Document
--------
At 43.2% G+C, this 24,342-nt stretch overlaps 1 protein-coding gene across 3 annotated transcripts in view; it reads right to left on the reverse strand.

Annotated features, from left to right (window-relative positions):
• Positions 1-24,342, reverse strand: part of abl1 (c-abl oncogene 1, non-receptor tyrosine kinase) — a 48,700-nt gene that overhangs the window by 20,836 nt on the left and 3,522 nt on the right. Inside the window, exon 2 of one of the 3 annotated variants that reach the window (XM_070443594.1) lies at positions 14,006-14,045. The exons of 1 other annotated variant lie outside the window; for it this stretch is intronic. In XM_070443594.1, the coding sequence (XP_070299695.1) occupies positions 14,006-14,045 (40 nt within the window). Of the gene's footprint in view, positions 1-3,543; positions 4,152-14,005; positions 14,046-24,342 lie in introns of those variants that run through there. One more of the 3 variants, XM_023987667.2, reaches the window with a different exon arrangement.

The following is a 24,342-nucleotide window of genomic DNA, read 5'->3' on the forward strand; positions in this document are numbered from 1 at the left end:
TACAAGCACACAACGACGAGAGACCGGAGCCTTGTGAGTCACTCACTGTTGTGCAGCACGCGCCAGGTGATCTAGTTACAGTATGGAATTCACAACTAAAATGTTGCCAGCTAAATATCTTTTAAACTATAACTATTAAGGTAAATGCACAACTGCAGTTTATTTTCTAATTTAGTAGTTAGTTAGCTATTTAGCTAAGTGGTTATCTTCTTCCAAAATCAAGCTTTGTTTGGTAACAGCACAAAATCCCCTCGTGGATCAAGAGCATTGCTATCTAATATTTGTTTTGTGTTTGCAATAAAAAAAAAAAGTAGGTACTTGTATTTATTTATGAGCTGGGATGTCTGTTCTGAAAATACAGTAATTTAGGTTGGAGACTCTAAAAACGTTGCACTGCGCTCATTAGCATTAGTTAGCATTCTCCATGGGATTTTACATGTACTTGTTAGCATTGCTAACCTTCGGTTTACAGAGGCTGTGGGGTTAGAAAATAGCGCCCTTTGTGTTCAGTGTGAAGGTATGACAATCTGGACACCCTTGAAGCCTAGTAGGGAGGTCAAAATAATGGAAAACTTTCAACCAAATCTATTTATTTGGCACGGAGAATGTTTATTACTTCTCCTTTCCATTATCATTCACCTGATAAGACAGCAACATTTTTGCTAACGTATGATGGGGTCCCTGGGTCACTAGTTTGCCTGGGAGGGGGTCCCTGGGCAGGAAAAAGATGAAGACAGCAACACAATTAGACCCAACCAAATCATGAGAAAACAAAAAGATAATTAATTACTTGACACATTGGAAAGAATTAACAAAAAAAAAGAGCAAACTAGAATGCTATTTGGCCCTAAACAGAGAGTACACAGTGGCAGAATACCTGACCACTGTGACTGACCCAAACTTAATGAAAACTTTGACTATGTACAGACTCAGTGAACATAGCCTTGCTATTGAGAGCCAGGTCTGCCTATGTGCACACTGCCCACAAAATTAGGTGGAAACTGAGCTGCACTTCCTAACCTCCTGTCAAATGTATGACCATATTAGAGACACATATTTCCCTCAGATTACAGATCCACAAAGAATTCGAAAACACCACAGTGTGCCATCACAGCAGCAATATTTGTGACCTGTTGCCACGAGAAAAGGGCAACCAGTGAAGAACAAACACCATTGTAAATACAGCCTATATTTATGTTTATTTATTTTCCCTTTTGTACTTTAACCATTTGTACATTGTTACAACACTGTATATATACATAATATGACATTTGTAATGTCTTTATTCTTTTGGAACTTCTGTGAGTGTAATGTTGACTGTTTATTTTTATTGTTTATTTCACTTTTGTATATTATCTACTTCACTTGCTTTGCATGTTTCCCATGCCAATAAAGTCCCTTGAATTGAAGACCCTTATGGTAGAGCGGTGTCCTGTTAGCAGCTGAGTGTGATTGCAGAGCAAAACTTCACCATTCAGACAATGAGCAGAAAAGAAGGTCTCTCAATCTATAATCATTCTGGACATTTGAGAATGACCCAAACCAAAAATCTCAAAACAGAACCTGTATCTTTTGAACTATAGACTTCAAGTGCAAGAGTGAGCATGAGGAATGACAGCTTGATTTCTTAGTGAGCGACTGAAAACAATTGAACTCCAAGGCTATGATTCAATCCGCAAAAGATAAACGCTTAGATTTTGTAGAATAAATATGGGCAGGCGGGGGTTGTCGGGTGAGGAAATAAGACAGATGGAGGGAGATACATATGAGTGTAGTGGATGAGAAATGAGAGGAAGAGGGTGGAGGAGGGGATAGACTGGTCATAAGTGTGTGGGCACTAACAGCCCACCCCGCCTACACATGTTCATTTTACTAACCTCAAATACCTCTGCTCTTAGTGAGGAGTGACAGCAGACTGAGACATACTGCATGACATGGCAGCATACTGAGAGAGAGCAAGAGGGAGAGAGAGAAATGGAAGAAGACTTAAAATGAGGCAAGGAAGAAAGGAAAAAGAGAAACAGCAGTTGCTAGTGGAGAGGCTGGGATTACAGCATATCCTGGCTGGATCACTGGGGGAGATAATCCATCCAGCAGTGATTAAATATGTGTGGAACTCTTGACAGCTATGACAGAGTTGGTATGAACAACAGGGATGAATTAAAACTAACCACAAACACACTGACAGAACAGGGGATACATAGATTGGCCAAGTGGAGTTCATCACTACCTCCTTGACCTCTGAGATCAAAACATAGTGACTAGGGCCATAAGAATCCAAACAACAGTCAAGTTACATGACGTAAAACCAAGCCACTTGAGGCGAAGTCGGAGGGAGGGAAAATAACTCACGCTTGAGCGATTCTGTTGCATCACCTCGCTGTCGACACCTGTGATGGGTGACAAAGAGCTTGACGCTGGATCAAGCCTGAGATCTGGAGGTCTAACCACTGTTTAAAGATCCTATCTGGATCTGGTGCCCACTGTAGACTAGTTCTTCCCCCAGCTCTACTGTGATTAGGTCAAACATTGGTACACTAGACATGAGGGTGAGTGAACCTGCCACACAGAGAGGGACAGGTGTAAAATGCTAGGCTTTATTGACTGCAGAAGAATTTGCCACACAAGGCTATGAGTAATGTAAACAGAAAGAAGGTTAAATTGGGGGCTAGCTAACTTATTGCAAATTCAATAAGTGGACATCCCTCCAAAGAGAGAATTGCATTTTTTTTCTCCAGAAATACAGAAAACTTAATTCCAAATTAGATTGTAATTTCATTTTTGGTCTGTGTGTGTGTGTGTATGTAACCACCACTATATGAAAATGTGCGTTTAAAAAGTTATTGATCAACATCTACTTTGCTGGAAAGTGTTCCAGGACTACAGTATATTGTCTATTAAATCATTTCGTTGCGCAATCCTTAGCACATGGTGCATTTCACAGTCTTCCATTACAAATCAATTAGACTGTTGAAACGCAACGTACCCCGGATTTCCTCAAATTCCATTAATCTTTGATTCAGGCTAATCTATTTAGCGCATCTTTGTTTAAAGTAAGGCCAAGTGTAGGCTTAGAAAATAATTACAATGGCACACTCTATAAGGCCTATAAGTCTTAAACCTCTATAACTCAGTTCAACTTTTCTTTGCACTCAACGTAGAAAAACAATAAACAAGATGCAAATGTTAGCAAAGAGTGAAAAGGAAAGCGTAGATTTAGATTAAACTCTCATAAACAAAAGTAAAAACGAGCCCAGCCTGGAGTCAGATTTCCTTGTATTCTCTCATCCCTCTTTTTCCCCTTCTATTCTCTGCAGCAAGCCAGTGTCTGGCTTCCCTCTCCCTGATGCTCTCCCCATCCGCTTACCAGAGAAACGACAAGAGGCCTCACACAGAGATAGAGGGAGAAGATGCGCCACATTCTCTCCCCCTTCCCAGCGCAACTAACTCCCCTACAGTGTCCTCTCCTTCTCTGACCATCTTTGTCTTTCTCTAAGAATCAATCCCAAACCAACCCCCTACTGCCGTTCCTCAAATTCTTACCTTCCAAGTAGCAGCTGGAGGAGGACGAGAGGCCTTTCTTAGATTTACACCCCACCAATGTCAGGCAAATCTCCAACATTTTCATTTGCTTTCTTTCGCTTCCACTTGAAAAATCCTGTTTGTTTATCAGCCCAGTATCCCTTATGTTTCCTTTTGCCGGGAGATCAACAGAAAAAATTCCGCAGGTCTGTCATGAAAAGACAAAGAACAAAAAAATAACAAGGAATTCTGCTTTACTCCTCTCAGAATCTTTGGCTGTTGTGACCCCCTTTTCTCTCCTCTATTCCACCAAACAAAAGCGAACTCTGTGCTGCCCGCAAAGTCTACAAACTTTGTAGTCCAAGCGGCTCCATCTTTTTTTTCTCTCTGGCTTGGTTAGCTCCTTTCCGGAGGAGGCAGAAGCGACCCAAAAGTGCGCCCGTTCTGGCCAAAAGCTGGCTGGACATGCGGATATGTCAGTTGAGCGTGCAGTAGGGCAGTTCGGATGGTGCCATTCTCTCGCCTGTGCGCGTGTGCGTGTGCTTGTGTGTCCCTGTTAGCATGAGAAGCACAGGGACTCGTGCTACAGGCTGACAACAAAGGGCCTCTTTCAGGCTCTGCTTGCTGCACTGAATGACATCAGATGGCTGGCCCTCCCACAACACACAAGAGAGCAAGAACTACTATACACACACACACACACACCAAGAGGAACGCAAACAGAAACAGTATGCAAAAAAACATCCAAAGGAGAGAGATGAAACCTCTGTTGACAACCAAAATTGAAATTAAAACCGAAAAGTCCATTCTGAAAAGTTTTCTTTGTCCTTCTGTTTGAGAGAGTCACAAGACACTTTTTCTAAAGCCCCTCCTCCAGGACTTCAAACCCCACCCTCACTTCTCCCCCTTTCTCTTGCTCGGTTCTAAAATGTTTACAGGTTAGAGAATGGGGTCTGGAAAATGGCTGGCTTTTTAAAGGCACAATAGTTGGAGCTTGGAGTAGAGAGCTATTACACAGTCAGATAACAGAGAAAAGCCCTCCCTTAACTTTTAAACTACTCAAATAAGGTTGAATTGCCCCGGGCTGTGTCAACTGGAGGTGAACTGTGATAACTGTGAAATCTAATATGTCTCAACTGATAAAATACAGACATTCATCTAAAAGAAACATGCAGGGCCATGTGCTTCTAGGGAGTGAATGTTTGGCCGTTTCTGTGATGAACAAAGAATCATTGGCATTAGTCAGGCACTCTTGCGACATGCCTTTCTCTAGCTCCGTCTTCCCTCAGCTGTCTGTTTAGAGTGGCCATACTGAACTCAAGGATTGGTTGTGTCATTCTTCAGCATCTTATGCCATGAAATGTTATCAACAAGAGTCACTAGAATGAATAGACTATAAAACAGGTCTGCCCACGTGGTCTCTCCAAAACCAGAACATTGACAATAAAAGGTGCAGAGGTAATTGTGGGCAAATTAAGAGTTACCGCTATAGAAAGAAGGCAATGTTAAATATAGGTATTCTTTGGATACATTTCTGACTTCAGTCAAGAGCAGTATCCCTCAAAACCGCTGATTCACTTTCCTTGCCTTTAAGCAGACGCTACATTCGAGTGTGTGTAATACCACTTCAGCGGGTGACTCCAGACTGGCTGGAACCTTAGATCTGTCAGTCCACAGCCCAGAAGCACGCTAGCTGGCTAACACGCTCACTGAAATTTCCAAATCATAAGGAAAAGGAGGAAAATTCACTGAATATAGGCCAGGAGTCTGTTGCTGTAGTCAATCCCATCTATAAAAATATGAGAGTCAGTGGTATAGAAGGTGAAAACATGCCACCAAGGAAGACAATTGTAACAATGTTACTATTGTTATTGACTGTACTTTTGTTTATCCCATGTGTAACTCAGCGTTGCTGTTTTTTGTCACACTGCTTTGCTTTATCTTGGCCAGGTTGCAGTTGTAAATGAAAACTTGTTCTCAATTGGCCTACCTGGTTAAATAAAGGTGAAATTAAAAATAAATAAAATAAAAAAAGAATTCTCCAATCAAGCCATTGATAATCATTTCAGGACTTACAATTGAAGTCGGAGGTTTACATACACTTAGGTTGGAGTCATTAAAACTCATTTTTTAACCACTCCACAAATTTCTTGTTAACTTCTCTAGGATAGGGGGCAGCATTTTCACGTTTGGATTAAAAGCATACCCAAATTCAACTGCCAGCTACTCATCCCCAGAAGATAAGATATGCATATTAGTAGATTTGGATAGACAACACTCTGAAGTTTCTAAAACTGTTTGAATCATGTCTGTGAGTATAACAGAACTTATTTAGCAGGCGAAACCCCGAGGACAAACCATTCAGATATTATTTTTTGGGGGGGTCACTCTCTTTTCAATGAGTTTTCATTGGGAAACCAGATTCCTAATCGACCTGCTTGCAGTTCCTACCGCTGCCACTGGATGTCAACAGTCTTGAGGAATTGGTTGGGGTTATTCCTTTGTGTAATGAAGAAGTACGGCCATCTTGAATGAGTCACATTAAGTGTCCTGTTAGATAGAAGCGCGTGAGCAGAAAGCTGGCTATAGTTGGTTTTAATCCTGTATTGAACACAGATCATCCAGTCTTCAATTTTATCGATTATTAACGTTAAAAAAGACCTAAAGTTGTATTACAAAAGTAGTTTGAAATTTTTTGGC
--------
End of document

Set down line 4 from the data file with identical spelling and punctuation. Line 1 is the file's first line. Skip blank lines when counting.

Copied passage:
The following is a 24,342-nucleotide window of genomic DNA, read 5'->3' on the forward strand; positions in this document are numbered from 1 at the left end: